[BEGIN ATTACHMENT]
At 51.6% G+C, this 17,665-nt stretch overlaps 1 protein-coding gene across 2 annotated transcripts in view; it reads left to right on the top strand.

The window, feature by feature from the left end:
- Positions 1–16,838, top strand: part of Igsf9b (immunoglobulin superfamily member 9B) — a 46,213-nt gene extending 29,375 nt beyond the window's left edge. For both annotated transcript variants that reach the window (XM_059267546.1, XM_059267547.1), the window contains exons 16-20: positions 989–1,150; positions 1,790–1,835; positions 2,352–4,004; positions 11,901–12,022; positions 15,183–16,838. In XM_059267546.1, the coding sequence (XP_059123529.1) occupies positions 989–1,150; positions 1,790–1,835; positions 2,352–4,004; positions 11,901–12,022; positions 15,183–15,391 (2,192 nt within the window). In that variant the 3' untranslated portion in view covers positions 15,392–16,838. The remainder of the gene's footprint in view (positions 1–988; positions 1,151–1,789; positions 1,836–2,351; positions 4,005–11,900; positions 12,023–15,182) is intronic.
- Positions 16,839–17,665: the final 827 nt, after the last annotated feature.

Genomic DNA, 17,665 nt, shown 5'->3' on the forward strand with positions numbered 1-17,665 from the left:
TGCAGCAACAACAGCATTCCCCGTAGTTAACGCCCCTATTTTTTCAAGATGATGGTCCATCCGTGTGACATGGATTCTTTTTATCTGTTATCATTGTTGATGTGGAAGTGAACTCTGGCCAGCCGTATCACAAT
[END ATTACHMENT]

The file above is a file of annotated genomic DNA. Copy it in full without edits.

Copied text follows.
At 51.6% G+C, this 17,665-nt stretch overlaps 1 protein-coding gene across 2 annotated transcripts in view; it reads left to right on the top strand.

The window, feature by feature from the left end:
- Positions 1–16,838, top strand: part of Igsf9b (immunoglobulin superfamily member 9B) — a 46,213-nt gene extending 29,375 nt beyond the window's left edge. For both annotated transcript variants that reach the window (XM_059267546.1, XM_059267547.1), the window contains exons 16-20: positions 989–1,150; positions 1,790–1,835; positions 2,352–4,004; positions 11,901–12,022; positions 15,183–16,838. In XM_059267546.1, the coding sequence (XP_059123529.1) occupies positions 989–1,150; positions 1,790–1,835; positions 2,352–4,004; positions 11,901–12,022; positions 15,183–15,391 (2,192 nt within the window). In that variant the 3' untranslated portion in view covers positions 15,392–16,838. The remainder of the gene's footprint in view (positions 1–988; positions 1,151–1,789; positions 1,836–2,351; positions 4,005–11,900; positions 12,023–15,182) is intronic.
- Positions 16,839–17,665: the final 827 nt, after the last annotated feature.

Genomic DNA, 17,665 nt, shown 5'->3' on the forward strand with positions numbered 1-17,665 from the left:
TGCAGCAACAACAGCATTCCCCGTAGTTAACGCCCCTATTTTTTCAAGATGATGGTCCATCCGTGTGACATGGATTCTTTTTATCTGTTATCATTGTTGATGTGGAAGTGAACTCTGGCCAGCCGTATCACAAT